D.A. candidates take a nuanced view on crime-fighting

The race to become the first new Los Angeles County district attorney in more than a decade has veered away from the traditional campaign script of getting tough on criminals, with candidates instead touting a more nuanced approach to public safety.

In a conspicuous shift from previous district attorney elections, this campaign has been marked by serious discussions — and unusual agreement — on the need for crime prevention programs and rehabilitation of more nonviolent offenders rather than simply locking them up. Several candidates on Tuesday’s ballot said voters have been clear that they want violent felons behind bars but believe the justice system can do more to prevent crime by ending the revolving door for low-level criminals and juveniles.

The change comes after more than a decade of falling crime and as the state’s financial crisis is forcing law enforcement officials to grapple with the high costs of incarcerating criminals.

California can ill afford to build more lockups, and a federal court order requires the state to reduce the population of its teeming prisons. As the state diverts thousands of inmates to county jails, which are already releasing inmates before their sentences are complete, most district attorney candidates are stressing the need to reserve limited jail space for those who deserve it most.

“Everybody gets it and understands it,” said Chief Deputy Dist. Atty. Jackie Lacey, who is one of six candidates running to become the county’s top prosecutor. “Thank goodness the days are gone when people said, ‘I’m going to lock everyone up and throw away the key.’”

Today’s political and fiscal environment is far different from 20 or 30 years ago, when candidates had little to lose by calling for longer sentences for criminals without accounting for the financial cost, said Raphael Sonenshein, executive director of the Pat Brown Institute of Public Affairs at Cal State L.A.

“You could go as far on the toughness scale as you could go without being hurt. That may no longer be true,” Sonenshein said. “The tectonic plates are moving a little.... It’s an actual dialogue between voters and candidates on a topic that dialogue was previously not even a possibility.”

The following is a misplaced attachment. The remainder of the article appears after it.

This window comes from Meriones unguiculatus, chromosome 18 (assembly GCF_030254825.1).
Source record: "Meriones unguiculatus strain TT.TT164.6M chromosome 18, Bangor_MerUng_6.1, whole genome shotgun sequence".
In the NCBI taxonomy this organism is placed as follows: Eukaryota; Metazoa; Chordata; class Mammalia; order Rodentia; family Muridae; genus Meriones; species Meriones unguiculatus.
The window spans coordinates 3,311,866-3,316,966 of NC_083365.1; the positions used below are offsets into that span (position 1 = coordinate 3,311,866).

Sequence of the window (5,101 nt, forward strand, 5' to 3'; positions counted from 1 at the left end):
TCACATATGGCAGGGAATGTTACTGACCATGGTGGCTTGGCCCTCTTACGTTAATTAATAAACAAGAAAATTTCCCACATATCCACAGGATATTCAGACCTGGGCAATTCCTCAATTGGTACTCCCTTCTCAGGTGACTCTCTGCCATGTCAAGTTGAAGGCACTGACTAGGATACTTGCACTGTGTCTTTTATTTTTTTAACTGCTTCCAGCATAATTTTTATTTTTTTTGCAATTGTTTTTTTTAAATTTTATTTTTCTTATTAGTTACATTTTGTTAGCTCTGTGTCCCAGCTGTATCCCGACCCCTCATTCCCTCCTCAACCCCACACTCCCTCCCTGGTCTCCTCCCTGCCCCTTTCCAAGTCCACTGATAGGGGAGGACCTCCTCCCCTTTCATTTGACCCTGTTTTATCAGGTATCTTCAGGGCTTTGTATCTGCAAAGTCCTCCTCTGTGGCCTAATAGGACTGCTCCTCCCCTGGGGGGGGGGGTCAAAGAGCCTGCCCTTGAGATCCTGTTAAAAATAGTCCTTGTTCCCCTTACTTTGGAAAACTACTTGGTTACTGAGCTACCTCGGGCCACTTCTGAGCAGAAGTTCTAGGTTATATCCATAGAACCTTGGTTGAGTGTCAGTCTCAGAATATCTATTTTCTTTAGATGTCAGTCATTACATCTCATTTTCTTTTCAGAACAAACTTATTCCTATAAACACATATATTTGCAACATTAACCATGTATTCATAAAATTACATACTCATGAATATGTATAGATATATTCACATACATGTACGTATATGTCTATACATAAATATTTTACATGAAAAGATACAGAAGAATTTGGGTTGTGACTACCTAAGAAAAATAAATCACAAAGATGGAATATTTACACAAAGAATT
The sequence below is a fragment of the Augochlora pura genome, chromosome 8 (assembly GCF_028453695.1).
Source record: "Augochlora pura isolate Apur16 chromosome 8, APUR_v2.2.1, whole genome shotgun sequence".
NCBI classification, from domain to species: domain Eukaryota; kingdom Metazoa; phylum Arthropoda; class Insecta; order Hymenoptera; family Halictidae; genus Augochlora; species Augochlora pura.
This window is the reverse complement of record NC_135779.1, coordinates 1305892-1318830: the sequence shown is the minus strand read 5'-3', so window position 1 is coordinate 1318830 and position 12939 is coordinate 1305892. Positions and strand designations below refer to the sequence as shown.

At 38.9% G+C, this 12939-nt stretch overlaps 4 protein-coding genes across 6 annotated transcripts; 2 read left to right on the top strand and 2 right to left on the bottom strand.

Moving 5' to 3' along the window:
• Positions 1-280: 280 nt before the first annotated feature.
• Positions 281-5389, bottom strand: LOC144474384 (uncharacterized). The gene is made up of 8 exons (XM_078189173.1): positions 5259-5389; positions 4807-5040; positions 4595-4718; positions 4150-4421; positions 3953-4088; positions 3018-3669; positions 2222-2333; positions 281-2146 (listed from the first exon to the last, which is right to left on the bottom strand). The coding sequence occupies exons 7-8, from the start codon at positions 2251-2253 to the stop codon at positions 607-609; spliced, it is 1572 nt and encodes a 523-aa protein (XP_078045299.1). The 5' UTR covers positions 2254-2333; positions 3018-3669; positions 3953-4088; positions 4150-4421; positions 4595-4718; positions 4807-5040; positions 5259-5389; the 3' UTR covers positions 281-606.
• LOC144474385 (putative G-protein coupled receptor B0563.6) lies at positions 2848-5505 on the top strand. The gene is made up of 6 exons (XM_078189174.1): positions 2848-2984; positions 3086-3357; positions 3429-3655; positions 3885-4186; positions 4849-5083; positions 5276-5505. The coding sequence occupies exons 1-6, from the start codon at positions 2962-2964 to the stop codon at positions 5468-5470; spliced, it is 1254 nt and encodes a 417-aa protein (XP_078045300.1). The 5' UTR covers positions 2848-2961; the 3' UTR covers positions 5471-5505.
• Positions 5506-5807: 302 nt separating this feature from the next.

How far attitudes have shifted will be tested this fall when Californians vote on a ballot measure that repeals the death penalty. Sonenshein and others, however, caution that being seen as soft on violent crime remains political suicide, and none of the district attorney contenders have proposed going easy on serious criminals.

All but one of the candidates are career prosecutors with the district attorney’s office. The exception, L.A. City Atty. Carmen Trutanich, worked as a county prosecutor in the 1980s, handling gang and environmental crimes and successfully trying a death penalty case before leaving for private practice. Today, he runs the city office that, as well as defending against lawsuits and providing city officials with legal advice, prosecutes misdemeanors.

Most of the candidates say they would add resources to target various types of crimes, such as environmental pollution, public corruption and cyber crimes. But the top contenders have also made tackling the underlying causes of crime a key part of their platforms.

Among their proposals are adding more intervention programs for nonviolent criminals, developing initiatives to reduce truancy and expanding alternative sentencing courts that divert the mentally ill, drug addicts and other low-level offenders to services that address their problems instead of jail.